US-China rivalry could fragment global economy, IMF chief warns


PHNOM PENH, Cambodia — The global economy is splitting into rival blocs and threatening a repeat of the Cold War that would leave almost everyone worse off, the head of the International Monetary Fund said on Saturday.

According to Kristalina Georgieva, the fund’s executive director, US and European efforts to reshape global supply chains make sense if they help eliminate the dependency on a single supplier that has proved so disruptive during the pandemic. But if the two powers erect new trade barriers to gain an advantage in their geopolitical competition, they could set in motion a destructive cycle that would hurt the middle class and poor households and leave the rich unharmed.

“My concern is deepening fragmentation of the global economy,” Georgieva said in an interview with The Washington Post. “Perhaps we are sleepwalking into a world that is poorer and less secure as a result.”

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A world economy split into opposing camps would shrink by 1.5 percent or more than $1.4 trillion annually, according to the IMF. In Asia, the center of global value chains for electronics, apparel and manufactured goods, the percentage of losses would be twice as high, she said.

“I experienced the first Cold War on the other side of the Iron Curtain. And yes, it’s pretty cold out there,” said Georgieva, who was born and raised in Bulgaria. “And going into a second cold war for another generation is… very irresponsible.”

Annual trade between the US and China is still substantial, exceeding US$600 billion. And the US and Chinese economies are so intertwined that Georgieva believes a complete break is impossible.

But since former President Donald Trump began imposing tariffs on imports from China in 2018, talk of the US “decoupling” from the world’s second-biggest economy has increased. Both the United States and China have taken steps to become more independent.

For example, under Chinese President Xi Jinping, the government in Beijing has subsidized the development of domestic high-tech industries with mixed results. President Biden has emphasized reducing US reliance on foreign suppliers for a range of products including medical supplies, computer chips and rare earth materials used to make smartphones, electric vehicles and fighter jets.

Treasury Secretary Janet L. Yellen is also making the same move. This week she traveled to India, promoting what she calls “friend-shoring” or relying on US allies rather than potential adversaries like China for critical materials.

The underlying challenge since 2020 is that the pandemic, extreme weather events and war in Ukraine have disrupted dozens of assembly lines. Shortages of personal protective equipment, semiconductors and natural gas have convinced US and European officials to pay more for redundant supply links.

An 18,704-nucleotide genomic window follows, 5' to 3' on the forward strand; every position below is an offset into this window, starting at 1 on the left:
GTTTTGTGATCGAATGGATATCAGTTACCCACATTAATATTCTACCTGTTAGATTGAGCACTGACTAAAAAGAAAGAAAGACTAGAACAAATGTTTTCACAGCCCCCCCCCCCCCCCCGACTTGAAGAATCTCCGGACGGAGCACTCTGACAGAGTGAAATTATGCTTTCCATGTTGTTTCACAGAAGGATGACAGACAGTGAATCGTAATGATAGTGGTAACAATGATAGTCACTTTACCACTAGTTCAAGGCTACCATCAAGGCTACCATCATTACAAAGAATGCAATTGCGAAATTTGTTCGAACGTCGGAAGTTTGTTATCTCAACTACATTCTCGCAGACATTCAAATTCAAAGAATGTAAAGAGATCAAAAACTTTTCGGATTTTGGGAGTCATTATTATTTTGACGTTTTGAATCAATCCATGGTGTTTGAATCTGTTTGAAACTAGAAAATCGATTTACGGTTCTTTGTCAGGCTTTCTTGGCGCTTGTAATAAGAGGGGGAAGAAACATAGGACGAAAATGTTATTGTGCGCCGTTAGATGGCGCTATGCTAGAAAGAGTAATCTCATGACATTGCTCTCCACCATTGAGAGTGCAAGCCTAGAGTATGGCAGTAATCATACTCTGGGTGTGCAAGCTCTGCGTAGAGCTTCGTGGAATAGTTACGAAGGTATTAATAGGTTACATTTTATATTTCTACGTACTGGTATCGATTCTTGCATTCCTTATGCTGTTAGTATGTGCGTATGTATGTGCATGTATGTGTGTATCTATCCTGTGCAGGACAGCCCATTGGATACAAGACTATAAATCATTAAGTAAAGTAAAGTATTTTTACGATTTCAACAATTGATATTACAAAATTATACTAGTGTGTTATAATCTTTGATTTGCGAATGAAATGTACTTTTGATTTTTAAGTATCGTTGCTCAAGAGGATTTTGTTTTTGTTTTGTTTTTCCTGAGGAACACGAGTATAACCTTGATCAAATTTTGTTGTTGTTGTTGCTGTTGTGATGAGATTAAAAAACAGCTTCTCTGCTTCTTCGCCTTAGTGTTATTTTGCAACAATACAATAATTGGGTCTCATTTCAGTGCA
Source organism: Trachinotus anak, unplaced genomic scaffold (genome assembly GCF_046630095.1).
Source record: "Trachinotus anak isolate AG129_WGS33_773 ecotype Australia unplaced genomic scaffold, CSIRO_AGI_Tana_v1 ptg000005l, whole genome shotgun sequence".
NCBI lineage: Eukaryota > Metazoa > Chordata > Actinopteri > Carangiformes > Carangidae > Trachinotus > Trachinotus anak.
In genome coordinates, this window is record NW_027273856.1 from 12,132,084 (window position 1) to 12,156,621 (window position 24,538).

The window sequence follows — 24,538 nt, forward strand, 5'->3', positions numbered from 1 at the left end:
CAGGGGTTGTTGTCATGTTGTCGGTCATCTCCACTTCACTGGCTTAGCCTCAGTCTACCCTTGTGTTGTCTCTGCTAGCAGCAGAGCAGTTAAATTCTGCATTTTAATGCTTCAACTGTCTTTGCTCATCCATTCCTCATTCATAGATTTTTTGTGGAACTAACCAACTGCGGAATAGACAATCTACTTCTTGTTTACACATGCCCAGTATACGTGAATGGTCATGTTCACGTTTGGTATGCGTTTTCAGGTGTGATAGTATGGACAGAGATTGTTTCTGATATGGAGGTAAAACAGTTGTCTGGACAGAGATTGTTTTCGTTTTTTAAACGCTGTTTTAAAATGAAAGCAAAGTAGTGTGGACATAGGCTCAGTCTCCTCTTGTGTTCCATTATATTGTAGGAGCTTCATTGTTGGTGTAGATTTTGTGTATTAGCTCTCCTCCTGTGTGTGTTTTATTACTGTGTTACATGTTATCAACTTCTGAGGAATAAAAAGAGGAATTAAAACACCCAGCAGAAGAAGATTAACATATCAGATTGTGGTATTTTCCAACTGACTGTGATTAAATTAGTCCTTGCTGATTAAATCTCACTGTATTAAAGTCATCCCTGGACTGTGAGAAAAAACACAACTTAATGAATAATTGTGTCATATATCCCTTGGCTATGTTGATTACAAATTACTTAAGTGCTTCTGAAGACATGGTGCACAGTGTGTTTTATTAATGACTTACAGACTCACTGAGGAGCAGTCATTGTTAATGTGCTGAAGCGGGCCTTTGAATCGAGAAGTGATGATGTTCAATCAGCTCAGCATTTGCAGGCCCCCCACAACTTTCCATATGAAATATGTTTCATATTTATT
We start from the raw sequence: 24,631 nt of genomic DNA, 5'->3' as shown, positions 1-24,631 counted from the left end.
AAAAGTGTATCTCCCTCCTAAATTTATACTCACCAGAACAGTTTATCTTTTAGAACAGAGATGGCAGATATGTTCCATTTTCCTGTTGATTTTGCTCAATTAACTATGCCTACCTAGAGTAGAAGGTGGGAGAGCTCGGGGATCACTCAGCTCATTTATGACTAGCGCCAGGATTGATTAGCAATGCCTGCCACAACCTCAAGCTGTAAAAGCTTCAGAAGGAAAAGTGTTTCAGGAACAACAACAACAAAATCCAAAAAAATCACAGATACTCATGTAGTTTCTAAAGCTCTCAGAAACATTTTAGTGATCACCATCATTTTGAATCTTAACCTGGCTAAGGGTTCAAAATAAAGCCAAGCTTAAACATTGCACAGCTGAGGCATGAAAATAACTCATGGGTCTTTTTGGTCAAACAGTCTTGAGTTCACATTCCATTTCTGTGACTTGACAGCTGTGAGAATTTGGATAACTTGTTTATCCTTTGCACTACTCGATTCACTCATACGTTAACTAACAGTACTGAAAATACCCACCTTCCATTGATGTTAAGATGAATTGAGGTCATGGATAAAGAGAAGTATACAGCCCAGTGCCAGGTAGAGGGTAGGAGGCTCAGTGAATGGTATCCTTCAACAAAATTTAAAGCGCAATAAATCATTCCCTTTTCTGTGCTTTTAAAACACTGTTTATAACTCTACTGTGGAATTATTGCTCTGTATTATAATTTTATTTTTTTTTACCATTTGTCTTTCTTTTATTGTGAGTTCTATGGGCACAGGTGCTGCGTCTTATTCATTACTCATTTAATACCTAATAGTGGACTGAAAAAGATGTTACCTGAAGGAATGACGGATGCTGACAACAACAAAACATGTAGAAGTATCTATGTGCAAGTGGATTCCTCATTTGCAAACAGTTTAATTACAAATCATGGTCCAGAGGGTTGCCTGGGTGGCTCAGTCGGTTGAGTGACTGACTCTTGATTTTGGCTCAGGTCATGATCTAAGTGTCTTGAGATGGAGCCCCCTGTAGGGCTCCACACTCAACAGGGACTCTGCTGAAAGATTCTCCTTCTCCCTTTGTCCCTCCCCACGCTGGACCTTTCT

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This post-pandemic supply chain diversification made sense up to a point, Georgieva said. But if it “goes beyond economic logic, it would be detrimental to the US and the rest of the world,” she added.

As an example, she cited Trump’s tariffs on more than $300 billion in US imports from China, which the Biden administration is sticking to. These measures did nothing to reduce the US trade deficit with China that Trump promised to eliminate and resulted in American consumers having to pay higher prices for Chinese products.

“It’s important to think carefully about actions and what they might elicit as countermeasures, because once you let the genie out of the bottle, it’s difficult to put it back in,” she said.

While she believes that “some re-globalization is needed,” political support for such efforts will only materialize if more is done to compensate workers who she sees losing to free-flowing trade.

“If an entire industry goes abroad and no attention is paid to the people whose jobs are gone, no effort is made to provide access to opportunities and new skills, then of course there will be widespread dissent,” she said .

However, if countries cut global trade links and instead turned inward, such measures would only boomerang and hurt those same workers by raising prices, she said.

Georgieva, 69, has held the fund’s top position since 2019. The former economics professor has also held senior positions at the World Bank and the European Commission.

She spoke to The Post while attending two Asian summits attended by President Biden and other world leaders. Along with the US President, she is scheduled to attend the upcoming Group of 20 summit in Bali, Indonesia, which is expected to focus on dealing with the economic aftershocks of Russia’s invasion of Ukraine, developing debt relief plans for poorer countries and managing the slowdown the world economy.

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